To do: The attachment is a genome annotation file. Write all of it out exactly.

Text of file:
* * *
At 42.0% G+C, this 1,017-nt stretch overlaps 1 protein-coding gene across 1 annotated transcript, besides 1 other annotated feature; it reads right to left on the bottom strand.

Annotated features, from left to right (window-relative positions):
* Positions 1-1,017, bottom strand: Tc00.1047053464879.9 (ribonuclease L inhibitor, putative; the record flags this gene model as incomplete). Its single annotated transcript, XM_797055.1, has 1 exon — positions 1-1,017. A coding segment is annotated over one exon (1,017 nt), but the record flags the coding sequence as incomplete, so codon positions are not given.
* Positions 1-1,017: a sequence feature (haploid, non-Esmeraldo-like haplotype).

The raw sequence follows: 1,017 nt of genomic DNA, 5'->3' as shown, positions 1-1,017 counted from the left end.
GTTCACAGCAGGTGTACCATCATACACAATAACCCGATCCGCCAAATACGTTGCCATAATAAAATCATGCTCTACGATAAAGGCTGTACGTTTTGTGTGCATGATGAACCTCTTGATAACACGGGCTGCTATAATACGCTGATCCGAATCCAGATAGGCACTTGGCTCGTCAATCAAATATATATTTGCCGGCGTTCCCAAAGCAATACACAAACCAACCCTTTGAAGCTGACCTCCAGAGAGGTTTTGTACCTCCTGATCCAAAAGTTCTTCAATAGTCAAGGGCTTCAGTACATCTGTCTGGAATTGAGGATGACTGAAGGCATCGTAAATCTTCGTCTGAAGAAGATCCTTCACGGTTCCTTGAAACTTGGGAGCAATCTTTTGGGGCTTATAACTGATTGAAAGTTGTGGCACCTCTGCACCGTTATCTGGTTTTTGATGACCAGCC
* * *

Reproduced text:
At 42.0% G+C, this 1,017-nt stretch overlaps 1 protein-coding gene across 1 annotated transcript, besides 1 other annotated feature; it reads right to left on the bottom strand.

Annotated features, from left to right (window-relative positions):
* Positions 1-1,017, bottom strand: Tc00.1047053464879.9 (ribonuclease L inhibitor, putative; the record flags this gene model as incomplete). Its single annotated transcript, XM_797055.1, has 1 exon — positions 1-1,017. A coding segment is annotated over one exon (1,017 nt), but the record flags the coding sequence as incomplete, so codon positions are not given.
* Positions 1-1,017: a sequence feature (haploid, non-Esmeraldo-like haplotype).

The raw sequence follows: 1,017 nt of genomic DNA, 5'->3' as shown, positions 1-1,017 counted from the left end.
GTTCACAGCAGGTGTACCATCATACACAATAACCCGATCCGCCAAATACGTTGCCATAATAAAATCATGCTCTACGATAAAGGCTGTACGTTTTGTGTGCATGATGAACCTCTTGATAACACGGGCTGCTATAATACGCTGATCCGAATCCAGATAGGCACTTGGCTCGTCAATCAAATATATATTTGCCGGCGTTCCCAAAGCAATACACAAACCAACCCTTTGAAGCTGACCTCCAGAGAGGTTTTGTACCTCCTGATCCAAAAGTTCTTCAATAGTCAAGGGCTTCAGTACATCTGTCTGGAATTGAGGATGACTGAAGGCATCGTAAATCTTCGTCTGAAGAAGATCCTTCACGGTTCCTTGAAACTTGGGAGCAATCTTTTGGGGCTTATAACTGATTGAAAGTTGTGGCACCTCTGCACCGTTATCTGGTTTTTGATGACCAGCC